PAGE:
But hey, decide for yourself.

RIP, big man! Thanks for the entertainment!

In Pursuit of Creative Fulfillment

Writing, for me, is a lot like performing an exorcism. I don’t know why I do it. It’s stressful and I’m just relieved when it’s over. My natural talent is drawing, specifically simple, offensive cartoons unbeholden to rules of perspective. A few years back, my favorite director released a documentary about Mike Diana, the first and thankfully only US artist ever convicted of obscenity, for selling self-published comics through the mail. I saw a bit of myself in Diana. Our styles are similar. It never occurred to me that parlaying my passion for doodling diseased cocks and machete-wielding elephants into a living was an option. I fell into a mild depression, wondering where I’d be if I truly applied myself. I stopped nurturing my talent because I lived in cramped apartments for years and never really had a good workspace. That’s what I tell myself anyway. It was easier to work from a laptop. I have an office and a huge finished basement now, and still haven’t picked it back up. That tells me I’m my own biggest obstacle. Seems I’ve gotten used to this “writing” thing, as frustrating as it is. I’m not a fountain of creativity. The words don’t just flow from my fingers. It’s something I have to work at.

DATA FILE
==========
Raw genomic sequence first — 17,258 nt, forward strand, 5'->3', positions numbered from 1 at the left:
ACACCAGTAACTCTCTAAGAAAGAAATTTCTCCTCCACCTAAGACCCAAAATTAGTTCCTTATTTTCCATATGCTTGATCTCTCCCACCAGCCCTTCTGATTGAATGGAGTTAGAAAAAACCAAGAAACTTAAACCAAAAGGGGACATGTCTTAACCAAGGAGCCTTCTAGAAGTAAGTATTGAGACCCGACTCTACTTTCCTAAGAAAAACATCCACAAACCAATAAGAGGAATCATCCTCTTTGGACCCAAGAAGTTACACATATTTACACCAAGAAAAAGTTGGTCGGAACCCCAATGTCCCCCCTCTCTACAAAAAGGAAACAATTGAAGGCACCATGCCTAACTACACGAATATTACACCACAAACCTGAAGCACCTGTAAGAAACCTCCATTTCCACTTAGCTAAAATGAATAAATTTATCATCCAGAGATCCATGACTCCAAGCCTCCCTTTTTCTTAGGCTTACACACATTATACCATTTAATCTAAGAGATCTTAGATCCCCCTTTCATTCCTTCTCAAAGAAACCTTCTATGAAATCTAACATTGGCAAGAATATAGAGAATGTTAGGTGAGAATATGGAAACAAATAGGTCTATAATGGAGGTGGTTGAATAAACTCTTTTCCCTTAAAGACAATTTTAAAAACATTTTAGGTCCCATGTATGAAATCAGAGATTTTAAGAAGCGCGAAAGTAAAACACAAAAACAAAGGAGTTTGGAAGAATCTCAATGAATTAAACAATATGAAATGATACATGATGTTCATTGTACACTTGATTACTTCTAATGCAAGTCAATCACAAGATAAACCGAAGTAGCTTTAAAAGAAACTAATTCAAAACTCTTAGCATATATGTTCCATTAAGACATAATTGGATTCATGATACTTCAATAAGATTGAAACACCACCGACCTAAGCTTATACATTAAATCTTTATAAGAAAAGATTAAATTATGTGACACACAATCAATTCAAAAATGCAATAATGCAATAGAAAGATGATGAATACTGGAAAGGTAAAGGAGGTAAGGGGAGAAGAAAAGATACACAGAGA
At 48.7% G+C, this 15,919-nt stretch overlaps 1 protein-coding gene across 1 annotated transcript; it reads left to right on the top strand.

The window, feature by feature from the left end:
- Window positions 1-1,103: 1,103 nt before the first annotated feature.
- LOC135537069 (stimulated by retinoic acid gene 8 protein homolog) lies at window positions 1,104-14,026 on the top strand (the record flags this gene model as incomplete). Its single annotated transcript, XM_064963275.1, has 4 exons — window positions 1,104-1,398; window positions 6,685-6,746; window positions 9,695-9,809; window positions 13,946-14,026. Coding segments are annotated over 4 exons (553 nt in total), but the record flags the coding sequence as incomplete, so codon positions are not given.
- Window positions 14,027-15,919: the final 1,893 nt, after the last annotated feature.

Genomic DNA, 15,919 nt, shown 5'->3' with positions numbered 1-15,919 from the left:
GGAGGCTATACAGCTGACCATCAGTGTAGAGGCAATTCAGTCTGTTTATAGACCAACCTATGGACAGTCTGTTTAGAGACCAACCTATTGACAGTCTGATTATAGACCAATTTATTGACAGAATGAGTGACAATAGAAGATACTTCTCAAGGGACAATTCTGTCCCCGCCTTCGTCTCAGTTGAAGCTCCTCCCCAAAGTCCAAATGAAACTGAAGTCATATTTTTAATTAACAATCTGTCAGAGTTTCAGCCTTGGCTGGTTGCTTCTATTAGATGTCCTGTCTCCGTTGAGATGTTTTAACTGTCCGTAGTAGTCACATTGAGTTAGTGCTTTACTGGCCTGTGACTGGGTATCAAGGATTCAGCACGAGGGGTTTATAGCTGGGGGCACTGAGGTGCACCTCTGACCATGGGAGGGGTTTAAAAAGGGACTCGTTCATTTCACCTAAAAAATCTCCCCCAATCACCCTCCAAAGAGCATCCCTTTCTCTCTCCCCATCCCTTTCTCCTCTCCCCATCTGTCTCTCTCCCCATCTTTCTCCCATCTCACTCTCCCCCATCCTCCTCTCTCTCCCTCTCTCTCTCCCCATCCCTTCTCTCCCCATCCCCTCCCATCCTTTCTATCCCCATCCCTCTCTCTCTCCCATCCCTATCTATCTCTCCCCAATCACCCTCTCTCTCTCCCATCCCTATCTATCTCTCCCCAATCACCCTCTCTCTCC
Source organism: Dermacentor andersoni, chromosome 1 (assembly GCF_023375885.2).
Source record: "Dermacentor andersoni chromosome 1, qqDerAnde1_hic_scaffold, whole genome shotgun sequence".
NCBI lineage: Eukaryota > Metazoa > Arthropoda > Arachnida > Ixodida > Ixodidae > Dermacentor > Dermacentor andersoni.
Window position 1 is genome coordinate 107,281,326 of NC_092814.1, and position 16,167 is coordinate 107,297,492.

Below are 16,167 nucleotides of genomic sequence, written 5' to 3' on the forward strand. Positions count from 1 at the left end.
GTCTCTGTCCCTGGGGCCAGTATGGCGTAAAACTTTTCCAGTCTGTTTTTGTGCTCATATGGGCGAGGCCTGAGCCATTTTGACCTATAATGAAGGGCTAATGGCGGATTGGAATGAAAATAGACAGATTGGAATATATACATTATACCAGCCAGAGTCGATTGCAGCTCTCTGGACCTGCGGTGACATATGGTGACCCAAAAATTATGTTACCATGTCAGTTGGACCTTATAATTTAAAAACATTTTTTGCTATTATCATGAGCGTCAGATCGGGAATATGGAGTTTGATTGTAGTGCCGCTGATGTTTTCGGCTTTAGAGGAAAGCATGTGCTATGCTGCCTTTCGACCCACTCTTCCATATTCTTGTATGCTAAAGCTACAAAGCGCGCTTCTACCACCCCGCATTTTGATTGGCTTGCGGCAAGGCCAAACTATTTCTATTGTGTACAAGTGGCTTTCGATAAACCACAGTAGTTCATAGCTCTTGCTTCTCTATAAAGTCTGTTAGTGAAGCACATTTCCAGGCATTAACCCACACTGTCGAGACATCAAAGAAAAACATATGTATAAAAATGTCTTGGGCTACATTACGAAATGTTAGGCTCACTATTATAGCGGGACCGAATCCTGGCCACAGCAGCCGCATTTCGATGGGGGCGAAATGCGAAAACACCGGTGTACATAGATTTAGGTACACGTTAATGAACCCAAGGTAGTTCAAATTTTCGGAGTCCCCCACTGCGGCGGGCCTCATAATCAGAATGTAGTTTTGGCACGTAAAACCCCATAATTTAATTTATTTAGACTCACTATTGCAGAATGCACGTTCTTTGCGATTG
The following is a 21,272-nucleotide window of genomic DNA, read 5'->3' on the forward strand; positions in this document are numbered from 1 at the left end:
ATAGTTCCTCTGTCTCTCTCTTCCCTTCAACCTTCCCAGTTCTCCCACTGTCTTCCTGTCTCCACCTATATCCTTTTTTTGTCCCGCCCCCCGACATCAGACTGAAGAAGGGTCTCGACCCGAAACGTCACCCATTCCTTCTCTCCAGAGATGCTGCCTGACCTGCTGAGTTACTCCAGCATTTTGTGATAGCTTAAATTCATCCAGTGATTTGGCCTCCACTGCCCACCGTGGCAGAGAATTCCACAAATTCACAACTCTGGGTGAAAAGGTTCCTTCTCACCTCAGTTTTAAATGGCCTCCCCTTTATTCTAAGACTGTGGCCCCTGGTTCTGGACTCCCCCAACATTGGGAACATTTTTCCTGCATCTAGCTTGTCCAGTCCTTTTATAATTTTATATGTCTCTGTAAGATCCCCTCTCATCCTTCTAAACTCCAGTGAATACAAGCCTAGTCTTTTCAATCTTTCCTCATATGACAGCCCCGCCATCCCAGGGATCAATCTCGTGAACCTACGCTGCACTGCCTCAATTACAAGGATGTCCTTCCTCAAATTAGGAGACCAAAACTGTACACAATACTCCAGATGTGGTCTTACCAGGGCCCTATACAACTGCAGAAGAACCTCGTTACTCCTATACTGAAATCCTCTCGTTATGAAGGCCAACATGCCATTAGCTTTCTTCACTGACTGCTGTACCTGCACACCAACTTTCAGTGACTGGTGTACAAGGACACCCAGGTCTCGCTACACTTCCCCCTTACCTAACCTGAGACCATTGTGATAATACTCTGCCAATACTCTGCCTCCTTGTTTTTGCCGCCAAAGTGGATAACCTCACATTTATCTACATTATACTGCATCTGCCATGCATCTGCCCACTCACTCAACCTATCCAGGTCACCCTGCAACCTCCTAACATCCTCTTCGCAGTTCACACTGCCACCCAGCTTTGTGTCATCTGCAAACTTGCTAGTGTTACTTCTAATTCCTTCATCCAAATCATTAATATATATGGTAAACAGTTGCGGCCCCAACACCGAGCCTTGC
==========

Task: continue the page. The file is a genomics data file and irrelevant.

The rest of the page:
Movies have always been my muse. I used to get disapproving comments from my saintly grandmother for drawing violent Friday the 13th comics with boobs in them. I also had a series called “Bug Killers” based on the puppets from Puppet Master. Each diminutive character had their own weapon or ability for combatting insects. After that, until about fourth grade, I stuck to drawing “good stuff” — mostly animals — so as not to concern the adults. It takes a special kind of movie to get the ol’ creative juices flowing. Once they’re pumping sufficiently fast through my body, I find the best approach is to get all my half-formed thoughts down in a big wall of text and revise it from there. If I can’t get the piece to take shape right away, I come back a day or two later with a fresh set of eyes. If I still can’t get it to read how I want, it slowly consumes me. I begin to question my grasp of the English language. I obsess over grammar and trivial word choices. I think why is it I can say something in conversation, be understood, even get a laugh, but when I write it down, it doesn’t sound right? I keep checking what I have, hoping it magically rearranged itself into Shakespeare. By this point, I’m stabbing my groin with religious objects. I ask my wife to read over my writing. She identifies any typos and tells me it’s fine. Hearing that is like hearing the hero of a bad horror movie yell “Fight it! I know you’re still in there! Don’t let it win!” I splash a little holy water on my keyboard and hit publish, ridding myself of the evil. I usually don’t watch the movie again for a long while. I move on with my life.